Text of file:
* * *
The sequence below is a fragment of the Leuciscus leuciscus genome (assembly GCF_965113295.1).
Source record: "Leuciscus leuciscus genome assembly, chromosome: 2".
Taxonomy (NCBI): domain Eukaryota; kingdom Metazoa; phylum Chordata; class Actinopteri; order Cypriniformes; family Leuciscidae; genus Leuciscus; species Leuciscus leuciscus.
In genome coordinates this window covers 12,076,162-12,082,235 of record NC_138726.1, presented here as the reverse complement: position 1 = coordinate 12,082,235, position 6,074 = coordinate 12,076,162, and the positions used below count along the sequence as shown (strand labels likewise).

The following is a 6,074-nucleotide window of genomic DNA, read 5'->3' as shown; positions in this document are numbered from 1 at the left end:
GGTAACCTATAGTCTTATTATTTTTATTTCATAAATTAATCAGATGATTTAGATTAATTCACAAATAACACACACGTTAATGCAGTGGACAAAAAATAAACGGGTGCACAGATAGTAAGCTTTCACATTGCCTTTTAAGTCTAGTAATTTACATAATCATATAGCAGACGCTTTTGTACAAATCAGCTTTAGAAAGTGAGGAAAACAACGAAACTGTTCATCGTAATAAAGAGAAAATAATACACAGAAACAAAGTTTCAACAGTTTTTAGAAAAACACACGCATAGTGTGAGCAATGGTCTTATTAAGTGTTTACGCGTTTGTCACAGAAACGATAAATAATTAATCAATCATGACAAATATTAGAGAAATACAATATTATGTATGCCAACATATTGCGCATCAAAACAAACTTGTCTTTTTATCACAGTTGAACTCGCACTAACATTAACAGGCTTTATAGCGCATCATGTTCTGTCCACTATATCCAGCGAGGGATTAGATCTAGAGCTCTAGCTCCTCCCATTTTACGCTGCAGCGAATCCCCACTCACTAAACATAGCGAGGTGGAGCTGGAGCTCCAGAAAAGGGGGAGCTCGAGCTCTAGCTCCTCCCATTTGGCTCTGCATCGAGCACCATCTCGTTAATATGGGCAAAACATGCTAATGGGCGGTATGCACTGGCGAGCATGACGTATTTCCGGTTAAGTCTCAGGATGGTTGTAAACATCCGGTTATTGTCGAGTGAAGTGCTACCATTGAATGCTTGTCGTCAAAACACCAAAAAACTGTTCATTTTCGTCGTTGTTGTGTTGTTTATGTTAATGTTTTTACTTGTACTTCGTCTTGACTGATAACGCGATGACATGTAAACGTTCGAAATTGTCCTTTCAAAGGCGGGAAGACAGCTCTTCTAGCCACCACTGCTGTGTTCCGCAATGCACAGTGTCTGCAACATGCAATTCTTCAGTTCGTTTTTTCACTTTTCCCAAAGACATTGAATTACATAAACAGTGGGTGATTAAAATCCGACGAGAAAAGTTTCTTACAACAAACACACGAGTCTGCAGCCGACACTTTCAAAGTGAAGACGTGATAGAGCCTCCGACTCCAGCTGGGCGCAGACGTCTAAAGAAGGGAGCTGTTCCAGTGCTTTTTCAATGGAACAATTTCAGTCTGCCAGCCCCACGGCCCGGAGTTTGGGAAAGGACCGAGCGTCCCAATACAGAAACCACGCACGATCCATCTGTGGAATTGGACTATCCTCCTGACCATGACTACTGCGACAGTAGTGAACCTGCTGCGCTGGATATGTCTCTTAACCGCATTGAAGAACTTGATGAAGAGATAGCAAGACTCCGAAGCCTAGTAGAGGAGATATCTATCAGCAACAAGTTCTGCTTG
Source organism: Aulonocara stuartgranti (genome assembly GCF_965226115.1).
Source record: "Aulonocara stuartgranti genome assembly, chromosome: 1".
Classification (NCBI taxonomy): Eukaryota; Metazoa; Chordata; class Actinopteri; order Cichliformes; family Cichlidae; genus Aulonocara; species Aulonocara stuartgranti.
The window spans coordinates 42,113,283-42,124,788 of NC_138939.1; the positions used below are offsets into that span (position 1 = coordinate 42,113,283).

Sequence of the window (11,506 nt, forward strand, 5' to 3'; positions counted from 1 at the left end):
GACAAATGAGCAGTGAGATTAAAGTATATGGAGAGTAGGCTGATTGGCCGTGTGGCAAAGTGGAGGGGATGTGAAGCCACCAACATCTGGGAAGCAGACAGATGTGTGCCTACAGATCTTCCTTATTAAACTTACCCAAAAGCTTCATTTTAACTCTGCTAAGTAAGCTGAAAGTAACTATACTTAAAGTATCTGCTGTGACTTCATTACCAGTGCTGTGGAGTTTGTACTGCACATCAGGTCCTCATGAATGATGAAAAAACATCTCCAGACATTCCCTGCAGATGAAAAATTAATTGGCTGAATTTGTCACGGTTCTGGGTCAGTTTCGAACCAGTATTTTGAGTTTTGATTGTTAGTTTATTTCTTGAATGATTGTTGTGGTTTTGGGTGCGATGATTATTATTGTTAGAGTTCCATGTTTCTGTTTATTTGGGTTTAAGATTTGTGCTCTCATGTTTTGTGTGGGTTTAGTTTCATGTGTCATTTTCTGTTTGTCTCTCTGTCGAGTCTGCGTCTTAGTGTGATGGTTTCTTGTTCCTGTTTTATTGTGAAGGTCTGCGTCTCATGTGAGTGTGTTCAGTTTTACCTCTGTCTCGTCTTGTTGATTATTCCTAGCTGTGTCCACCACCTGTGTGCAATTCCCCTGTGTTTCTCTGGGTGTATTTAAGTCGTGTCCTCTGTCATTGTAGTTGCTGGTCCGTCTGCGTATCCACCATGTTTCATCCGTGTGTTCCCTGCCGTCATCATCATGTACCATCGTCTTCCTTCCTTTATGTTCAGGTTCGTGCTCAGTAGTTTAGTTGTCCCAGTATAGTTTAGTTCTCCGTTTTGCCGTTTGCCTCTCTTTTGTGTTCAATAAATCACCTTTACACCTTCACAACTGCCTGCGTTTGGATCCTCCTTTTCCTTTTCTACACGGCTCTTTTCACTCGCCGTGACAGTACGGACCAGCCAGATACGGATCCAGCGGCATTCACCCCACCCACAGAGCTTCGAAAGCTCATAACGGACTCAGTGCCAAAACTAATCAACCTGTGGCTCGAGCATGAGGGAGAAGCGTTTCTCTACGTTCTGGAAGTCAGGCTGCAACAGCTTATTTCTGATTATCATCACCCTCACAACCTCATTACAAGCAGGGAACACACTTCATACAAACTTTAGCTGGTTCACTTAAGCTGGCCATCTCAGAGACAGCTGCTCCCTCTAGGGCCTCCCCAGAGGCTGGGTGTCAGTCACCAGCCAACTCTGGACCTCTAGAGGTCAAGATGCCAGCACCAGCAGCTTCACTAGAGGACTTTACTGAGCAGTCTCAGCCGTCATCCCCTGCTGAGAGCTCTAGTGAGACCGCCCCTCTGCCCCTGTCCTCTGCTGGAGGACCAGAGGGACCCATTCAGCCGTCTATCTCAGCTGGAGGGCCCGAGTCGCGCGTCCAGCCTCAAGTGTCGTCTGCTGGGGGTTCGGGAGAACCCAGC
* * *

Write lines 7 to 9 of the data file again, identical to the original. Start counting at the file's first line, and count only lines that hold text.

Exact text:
Source organism: Aulonocara stuartgranti (genome assembly GCF_965226115.1).
Source record: "Aulonocara stuartgranti genome assembly, chromosome: 1".
Classification (NCBI taxonomy): Eukaryota; Metazoa; Chordata; class Actinopteri; order Cichliformes; family Cichlidae; genus Aulonocara; species Aulonocara stuartgranti.